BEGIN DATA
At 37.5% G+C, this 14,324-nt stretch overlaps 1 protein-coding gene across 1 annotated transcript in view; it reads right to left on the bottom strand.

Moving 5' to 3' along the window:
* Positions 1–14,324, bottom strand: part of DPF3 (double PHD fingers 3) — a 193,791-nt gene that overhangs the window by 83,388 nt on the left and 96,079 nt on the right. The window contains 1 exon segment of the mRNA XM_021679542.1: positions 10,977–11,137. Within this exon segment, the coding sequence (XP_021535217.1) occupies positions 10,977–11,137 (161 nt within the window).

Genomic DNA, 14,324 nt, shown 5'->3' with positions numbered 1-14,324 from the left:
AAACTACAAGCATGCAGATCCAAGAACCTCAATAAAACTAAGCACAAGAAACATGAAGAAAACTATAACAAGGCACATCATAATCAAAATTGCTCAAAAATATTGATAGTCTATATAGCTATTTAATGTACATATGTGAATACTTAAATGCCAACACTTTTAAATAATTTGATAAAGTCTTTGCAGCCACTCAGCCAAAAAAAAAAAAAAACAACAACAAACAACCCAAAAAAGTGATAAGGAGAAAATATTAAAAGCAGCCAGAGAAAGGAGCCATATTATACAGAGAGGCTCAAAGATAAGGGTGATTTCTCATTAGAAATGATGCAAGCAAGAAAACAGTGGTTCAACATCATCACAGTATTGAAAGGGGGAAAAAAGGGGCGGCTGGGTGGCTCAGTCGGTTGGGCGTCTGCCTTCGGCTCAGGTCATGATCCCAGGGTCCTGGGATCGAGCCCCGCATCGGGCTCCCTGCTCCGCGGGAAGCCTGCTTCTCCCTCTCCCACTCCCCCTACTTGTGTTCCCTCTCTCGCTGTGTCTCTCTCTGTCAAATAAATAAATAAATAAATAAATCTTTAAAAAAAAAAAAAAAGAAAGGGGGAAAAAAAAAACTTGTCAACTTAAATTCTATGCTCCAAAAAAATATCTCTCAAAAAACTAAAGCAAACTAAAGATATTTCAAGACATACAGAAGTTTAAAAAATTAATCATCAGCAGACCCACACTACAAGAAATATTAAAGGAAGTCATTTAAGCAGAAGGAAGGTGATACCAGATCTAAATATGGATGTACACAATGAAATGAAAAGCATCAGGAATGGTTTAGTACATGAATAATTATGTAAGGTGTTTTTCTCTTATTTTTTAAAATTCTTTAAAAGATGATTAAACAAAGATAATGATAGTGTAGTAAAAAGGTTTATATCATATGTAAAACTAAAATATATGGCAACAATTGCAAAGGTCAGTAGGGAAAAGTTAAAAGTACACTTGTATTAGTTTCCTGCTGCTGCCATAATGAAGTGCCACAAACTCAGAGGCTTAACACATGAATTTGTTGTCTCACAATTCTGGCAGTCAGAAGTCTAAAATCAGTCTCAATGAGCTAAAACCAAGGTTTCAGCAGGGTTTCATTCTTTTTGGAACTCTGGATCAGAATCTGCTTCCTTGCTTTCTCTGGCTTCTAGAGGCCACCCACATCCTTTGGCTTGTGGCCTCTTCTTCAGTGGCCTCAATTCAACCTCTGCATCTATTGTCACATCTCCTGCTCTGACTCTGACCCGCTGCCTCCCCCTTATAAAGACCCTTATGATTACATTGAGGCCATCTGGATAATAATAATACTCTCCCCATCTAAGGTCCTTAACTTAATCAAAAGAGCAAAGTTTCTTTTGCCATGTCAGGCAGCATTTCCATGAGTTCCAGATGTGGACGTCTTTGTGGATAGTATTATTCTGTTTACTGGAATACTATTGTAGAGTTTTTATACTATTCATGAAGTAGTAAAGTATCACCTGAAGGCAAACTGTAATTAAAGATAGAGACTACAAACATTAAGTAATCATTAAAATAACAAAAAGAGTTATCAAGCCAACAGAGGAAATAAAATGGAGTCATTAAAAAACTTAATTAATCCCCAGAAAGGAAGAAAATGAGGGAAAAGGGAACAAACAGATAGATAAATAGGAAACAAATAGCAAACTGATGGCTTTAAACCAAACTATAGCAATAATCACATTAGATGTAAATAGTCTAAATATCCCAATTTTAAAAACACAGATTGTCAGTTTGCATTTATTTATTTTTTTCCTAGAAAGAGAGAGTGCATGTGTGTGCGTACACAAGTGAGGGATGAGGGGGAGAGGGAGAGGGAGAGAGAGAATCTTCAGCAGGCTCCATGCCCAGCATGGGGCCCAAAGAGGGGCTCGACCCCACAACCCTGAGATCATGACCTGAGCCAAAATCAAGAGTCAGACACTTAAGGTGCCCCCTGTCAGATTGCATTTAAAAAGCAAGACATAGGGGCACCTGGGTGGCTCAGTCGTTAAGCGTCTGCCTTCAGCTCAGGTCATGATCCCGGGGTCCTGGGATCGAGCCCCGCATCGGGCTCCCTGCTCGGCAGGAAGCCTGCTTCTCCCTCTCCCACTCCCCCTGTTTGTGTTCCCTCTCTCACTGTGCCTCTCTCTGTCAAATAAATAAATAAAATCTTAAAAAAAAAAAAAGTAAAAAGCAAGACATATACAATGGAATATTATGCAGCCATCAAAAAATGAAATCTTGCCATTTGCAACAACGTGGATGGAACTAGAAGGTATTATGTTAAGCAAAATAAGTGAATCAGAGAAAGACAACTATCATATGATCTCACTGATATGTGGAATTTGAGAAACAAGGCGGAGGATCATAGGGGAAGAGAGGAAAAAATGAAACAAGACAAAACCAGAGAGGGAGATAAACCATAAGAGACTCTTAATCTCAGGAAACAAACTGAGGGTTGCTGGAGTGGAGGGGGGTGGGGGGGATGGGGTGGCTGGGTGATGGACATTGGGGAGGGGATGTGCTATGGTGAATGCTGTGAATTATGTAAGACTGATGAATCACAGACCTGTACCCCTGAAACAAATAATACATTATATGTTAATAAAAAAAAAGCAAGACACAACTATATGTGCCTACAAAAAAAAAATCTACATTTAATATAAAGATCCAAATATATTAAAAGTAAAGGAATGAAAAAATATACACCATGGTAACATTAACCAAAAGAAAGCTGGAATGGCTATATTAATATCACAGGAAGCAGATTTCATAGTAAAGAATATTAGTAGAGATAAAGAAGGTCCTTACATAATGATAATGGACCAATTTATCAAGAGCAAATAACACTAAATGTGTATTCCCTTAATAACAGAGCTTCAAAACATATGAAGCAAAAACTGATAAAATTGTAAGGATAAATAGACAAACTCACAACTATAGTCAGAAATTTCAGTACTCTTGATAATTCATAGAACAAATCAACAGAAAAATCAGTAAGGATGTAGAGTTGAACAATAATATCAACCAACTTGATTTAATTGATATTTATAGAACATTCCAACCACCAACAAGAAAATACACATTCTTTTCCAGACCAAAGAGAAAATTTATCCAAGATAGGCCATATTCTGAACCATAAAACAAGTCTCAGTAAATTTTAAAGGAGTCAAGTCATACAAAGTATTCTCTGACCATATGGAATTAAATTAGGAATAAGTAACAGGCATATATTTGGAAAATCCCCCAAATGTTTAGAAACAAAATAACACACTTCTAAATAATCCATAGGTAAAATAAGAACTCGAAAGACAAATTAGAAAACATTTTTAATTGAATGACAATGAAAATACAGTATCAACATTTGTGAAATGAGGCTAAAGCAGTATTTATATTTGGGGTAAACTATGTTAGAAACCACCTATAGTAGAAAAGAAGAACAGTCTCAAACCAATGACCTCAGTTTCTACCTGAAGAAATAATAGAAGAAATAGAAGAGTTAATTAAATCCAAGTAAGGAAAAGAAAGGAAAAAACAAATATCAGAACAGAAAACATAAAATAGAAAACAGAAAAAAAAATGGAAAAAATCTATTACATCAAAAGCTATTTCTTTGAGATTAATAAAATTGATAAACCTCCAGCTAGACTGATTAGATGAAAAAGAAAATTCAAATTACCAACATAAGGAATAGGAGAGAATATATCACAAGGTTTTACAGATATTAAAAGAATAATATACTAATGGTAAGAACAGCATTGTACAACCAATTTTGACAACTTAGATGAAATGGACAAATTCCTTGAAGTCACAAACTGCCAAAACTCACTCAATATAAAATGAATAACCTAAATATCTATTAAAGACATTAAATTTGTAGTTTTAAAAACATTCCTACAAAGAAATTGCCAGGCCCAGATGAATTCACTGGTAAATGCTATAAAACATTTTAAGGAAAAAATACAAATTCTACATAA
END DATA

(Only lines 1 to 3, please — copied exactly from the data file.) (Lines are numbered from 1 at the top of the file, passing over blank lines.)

At 37.5% G+C, this 14,324-nt stretch overlaps 1 protein-coding gene across 1 annotated transcript in view; it reads right to left on the bottom strand.

Moving 5' to 3' along the window:
* Positions 1–14,324, bottom strand: part of DPF3 (double PHD fingers 3) — a 193,791-nt gene that overhangs the window by 83,388 nt on the left and 96,079 nt on the right. The window contains 1 exon segment of the mRNA XM_021679542.1: positions 10,977–11,137. Within this exon segment, the coding sequence (XP_021535217.1) occupies positions 10,977–11,137 (161 nt within the window).